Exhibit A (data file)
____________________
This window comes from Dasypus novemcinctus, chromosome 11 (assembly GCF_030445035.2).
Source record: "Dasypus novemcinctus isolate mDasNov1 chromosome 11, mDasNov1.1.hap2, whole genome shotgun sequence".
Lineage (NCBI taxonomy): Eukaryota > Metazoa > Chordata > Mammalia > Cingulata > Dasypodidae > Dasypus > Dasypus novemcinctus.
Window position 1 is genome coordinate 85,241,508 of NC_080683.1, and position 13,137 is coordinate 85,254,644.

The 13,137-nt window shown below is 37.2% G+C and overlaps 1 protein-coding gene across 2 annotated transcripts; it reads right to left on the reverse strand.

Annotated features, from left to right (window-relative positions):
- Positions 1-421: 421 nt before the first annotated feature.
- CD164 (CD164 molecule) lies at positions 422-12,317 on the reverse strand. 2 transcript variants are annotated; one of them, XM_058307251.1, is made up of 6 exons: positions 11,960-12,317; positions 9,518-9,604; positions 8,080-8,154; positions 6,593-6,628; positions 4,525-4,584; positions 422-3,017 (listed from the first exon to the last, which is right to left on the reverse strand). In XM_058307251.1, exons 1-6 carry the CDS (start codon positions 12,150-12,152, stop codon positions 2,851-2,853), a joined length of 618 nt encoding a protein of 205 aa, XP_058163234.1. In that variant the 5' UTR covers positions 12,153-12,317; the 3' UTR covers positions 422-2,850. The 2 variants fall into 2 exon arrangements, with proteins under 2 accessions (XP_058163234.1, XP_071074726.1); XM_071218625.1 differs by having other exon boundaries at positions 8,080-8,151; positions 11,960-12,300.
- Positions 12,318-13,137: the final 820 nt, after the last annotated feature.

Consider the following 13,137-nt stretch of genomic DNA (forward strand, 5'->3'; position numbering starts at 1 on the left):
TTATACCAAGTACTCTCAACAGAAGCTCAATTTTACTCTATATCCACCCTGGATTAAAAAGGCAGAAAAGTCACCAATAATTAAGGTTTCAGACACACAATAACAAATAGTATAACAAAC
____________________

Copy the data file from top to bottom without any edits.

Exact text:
This window comes from Dasypus novemcinctus, chromosome 11 (assembly GCF_030445035.2).
Source record: "Dasypus novemcinctus isolate mDasNov1 chromosome 11, mDasNov1.1.hap2, whole genome shotgun sequence".
Lineage (NCBI taxonomy): Eukaryota > Metazoa > Chordata > Mammalia > Cingulata > Dasypodidae > Dasypus > Dasypus novemcinctus.
Window position 1 is genome coordinate 85,241,508 of NC_080683.1, and position 13,137 is coordinate 85,254,644.

The 13,137-nt window shown below is 37.2% G+C and overlaps 1 protein-coding gene across 2 annotated transcripts; it reads right to left on the reverse strand.

Annotated features, from left to right (window-relative positions):
- Positions 1-421: 421 nt before the first annotated feature.
- CD164 (CD164 molecule) lies at positions 422-12,317 on the reverse strand. 2 transcript variants are annotated; one of them, XM_058307251.1, is made up of 6 exons: positions 11,960-12,317; positions 9,518-9,604; positions 8,080-8,154; positions 6,593-6,628; positions 4,525-4,584; positions 422-3,017 (listed from the first exon to the last, which is right to left on the reverse strand). In XM_058307251.1, exons 1-6 carry the CDS (start codon positions 12,150-12,152, stop codon positions 2,851-2,853), a joined length of 618 nt encoding a protein of 205 aa, XP_058163234.1. In that variant the 5' UTR covers positions 12,153-12,317; the 3' UTR covers positions 422-2,850. The 2 variants fall into 2 exon arrangements, with proteins under 2 accessions (XP_058163234.1, XP_071074726.1); XM_071218625.1 differs by having other exon boundaries at positions 8,080-8,151; positions 11,960-12,300.
- Positions 12,318-13,137: the final 820 nt, after the last annotated feature.

Consider the following 13,137-nt stretch of genomic DNA (forward strand, 5'->3'; position numbering starts at 1 on the left):
TTATACCAAGTACTCTCAACAGAAGCTCAATTTTACTCTATATCCACCCTGGATTAAAAAGGCAGAAAAGTCACCAATAATTAAGGTTTCAGACACACAATAACAAATAGTATAACAAAC